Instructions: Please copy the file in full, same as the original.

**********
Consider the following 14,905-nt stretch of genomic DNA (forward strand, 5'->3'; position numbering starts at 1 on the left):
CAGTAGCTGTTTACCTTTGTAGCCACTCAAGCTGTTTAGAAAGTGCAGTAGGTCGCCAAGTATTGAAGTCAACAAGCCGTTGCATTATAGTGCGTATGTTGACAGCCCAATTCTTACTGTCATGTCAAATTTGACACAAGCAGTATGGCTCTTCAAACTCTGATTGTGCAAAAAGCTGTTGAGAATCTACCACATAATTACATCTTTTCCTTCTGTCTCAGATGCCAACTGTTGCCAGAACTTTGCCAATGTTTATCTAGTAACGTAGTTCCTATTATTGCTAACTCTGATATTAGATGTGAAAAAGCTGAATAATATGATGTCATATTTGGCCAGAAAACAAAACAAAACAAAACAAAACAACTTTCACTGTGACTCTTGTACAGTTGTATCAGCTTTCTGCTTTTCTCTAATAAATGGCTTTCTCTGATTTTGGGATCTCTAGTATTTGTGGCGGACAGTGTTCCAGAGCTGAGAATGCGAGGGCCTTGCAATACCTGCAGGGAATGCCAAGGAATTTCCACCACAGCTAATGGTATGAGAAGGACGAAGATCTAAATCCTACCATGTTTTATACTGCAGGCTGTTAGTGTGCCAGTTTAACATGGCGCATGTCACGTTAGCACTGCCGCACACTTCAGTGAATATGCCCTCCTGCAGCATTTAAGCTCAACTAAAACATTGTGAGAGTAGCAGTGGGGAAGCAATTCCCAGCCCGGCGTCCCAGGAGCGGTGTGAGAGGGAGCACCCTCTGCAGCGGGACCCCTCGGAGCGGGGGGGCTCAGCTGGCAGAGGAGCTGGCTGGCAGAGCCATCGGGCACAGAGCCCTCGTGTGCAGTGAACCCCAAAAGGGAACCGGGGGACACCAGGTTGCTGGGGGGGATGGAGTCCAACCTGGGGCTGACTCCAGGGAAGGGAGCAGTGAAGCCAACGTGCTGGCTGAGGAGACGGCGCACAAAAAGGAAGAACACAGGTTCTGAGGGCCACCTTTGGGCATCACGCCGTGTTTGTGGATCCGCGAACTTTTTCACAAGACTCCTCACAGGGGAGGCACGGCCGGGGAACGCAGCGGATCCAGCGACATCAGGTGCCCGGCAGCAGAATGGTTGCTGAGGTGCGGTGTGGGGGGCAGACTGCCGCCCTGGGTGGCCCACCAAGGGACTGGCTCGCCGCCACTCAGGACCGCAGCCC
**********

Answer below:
Consider the following 14,905-nt stretch of genomic DNA (forward strand, 5'->3'; position numbering starts at 1 on the left):
CAGTAGCTGTTTACCTTTGTAGCCACTCAAGCTGTTTAGAAAGTGCAGTAGGTCGCCAAGTATTGAAGTCAACAAGCCGTTGCATTATAGTGCGTATGTTGACAGCCCAATTCTTACTGTCATGTCAAATTTGACACAAGCAGTATGGCTCTTCAAACTCTGATTGTGCAAAAAGCTGTTGAGAATCTACCACATAATTACATCTTTTCCTTCTGTCTCAGATGCCAACTGTTGCCAGAACTTTGCCAATGTTTATCTAGTAACGTAGTTCCTATTATTGCTAACTCTGATATTAGATGTGAAAAAGCTGAATAATATGATGTCATATTTGGCCAGAAAACAAAACAAAACAAAACAAAACAACTTTCACTGTGACTCTTGTACAGTTGTATCAGCTTTCTGCTTTTCTCTAATAAATGGCTTTCTCTGATTTTGGGATCTCTAGTATTTGTGGCGGACAGTGTTCCAGAGCTGAGAATGCGAGGGCCTTGCAATACCTGCAGGGAATGCCAAGGAATTTCCACCACAGCTAATGGTATGAGAAGGACGAAGATCTAAATCCTACCATGTTTTATACTGCAGGCTGTTAGTGTGCCAGTTTAACATGGCGCATGTCACGTTAGCACTGCCGCACACTTCAGTGAATATGCCCTCCTGCAGCATTTAAGCTCAACTAAAACATTGTGAGAGTAGCAGTGGGGAAGCAATTCCCAGCCCGGCGTCCCAGGAGCGGTGTGAGAGGGAGCACCCTCTGCAGCGGGACCCCTCGGAGCGGGGGGGCTCAGCTGGCAGAGGAGCTGGCTGGCAGAGCCATCGGGCACAGAGCCCTCGTGTGCAGTGAACCCCAAAAGGGAACCGGGGGACACCAGGTTGCTGGGGGGGATGGAGTCCAACCTGGGGCTGACTCCAGGGAAGGGAGCAGTGAAGCCAACGTGCTGGCTGAGGAGACGGCGCACAAAAAGGAAGAACACAGGTTCTGAGGGCCACCTTTGGGCATCACGCCGTGTTTGTGGATCCGCGAACTTTTTCACAAGACTCCTCACAGGGGAGGCACGGCCGGGGAACGCAGCGGATCCAGCGACATCAGGTGCCCGGCAGCAGAATGGTTGCTGAGGTGCGGTGTGGGGGGCAGACTGCCGCCCTGGGTGGCCCACCAAGGGACTGGCTCGCCGCCACTCAGGACCGCAGCCC